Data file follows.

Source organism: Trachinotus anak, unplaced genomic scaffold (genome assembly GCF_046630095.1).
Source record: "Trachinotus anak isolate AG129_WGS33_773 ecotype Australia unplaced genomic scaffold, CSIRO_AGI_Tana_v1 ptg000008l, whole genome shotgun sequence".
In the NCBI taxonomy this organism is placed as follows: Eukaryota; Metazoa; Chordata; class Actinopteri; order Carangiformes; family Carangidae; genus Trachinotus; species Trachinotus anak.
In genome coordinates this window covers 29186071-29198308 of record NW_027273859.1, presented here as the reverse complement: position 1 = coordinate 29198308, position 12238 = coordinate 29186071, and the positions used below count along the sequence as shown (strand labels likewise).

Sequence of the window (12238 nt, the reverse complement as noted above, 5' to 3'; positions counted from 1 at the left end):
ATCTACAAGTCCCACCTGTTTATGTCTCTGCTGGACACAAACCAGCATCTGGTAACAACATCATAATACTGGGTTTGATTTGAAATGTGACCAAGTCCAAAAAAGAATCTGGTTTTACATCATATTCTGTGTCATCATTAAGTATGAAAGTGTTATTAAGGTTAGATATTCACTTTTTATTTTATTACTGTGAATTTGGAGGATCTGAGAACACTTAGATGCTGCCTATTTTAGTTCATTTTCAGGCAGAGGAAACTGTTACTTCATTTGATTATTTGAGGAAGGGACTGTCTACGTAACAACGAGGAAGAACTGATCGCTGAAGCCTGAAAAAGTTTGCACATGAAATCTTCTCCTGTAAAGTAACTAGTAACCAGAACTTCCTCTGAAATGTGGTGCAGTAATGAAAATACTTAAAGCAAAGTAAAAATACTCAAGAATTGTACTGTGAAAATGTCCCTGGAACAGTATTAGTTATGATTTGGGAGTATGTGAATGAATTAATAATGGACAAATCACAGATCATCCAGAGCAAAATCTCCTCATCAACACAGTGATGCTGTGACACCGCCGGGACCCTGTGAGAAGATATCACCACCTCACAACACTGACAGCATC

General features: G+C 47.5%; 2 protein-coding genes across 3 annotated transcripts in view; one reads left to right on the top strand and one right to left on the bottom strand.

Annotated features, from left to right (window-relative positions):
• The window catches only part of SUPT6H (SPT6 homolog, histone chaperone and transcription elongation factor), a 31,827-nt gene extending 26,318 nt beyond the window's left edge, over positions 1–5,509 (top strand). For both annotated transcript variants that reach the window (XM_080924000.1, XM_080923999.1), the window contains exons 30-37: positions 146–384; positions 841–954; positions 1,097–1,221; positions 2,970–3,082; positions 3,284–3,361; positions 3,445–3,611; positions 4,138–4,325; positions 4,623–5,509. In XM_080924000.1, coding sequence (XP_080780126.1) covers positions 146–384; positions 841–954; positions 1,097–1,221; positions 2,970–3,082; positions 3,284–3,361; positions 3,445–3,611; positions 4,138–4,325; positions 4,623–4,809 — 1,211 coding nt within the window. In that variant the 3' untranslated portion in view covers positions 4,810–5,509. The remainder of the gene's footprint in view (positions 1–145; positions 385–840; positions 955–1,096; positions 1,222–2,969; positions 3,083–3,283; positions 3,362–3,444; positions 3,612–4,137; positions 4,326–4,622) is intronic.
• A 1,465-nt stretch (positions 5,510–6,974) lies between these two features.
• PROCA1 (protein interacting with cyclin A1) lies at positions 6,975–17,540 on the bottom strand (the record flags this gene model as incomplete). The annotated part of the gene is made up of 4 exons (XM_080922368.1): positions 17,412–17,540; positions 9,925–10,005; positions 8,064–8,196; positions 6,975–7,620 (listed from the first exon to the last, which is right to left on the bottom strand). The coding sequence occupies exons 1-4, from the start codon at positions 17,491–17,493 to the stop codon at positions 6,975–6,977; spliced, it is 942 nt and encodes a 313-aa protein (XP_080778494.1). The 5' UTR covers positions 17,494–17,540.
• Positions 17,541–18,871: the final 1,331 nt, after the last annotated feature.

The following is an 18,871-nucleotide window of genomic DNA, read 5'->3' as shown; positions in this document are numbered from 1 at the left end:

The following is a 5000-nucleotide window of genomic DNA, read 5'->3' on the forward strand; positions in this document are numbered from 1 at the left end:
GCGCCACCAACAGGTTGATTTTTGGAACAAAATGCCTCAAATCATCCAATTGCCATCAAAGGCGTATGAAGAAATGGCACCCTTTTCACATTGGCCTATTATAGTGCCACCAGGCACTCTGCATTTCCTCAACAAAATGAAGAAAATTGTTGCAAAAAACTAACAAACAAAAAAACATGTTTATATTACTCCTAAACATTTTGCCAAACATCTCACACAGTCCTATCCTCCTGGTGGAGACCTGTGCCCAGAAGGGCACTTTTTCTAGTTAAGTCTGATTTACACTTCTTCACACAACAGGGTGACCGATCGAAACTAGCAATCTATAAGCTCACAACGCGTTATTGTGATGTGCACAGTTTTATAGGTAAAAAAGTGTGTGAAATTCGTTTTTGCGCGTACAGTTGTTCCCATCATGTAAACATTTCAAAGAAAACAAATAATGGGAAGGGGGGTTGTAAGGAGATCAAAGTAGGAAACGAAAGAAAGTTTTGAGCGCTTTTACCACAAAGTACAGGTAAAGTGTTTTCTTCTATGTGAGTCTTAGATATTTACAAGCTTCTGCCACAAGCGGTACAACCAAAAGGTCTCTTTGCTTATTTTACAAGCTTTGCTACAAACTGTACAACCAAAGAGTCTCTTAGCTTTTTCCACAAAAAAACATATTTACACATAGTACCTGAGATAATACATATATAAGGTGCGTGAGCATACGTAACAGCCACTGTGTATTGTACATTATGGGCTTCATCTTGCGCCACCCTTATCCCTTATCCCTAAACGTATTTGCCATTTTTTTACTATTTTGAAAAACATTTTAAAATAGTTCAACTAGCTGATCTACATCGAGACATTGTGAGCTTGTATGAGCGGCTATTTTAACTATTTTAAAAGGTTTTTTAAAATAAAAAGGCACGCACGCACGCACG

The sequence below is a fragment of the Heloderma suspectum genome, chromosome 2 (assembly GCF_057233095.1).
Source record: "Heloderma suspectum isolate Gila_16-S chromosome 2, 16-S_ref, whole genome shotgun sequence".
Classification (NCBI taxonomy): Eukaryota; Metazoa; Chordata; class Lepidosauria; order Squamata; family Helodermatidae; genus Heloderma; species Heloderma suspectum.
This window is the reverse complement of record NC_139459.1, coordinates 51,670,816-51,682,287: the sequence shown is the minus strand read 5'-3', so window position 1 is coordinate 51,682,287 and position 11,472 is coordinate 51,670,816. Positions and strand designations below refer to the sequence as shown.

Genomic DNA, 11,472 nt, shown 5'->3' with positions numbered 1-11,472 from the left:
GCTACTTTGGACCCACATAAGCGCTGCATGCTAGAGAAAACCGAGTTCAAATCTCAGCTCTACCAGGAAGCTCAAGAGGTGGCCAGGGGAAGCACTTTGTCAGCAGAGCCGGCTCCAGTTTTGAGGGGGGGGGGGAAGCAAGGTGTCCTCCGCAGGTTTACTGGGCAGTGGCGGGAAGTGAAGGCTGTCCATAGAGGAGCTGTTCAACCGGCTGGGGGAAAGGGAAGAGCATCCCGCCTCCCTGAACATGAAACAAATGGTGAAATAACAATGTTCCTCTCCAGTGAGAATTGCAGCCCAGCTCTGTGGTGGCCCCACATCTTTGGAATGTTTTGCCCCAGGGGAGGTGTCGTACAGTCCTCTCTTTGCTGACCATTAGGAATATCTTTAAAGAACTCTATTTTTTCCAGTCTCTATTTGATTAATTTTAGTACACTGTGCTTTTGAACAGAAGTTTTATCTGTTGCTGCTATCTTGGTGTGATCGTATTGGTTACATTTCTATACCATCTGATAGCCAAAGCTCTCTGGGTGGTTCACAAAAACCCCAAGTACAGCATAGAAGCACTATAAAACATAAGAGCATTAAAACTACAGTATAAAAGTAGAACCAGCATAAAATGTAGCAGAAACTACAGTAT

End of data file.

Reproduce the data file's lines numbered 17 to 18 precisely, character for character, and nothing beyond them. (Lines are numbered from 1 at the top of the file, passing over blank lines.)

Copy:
Source record: "Heloderma suspectum isolate Gila_16-S chromosome 2, 16-S_ref, whole genome shotgun sequence".
Classification (NCBI taxonomy): Eukaryota; Metazoa; Chordata; class Lepidosauria; order Squamata; family Helodermatidae; genus Heloderma; species Heloderma suspectum.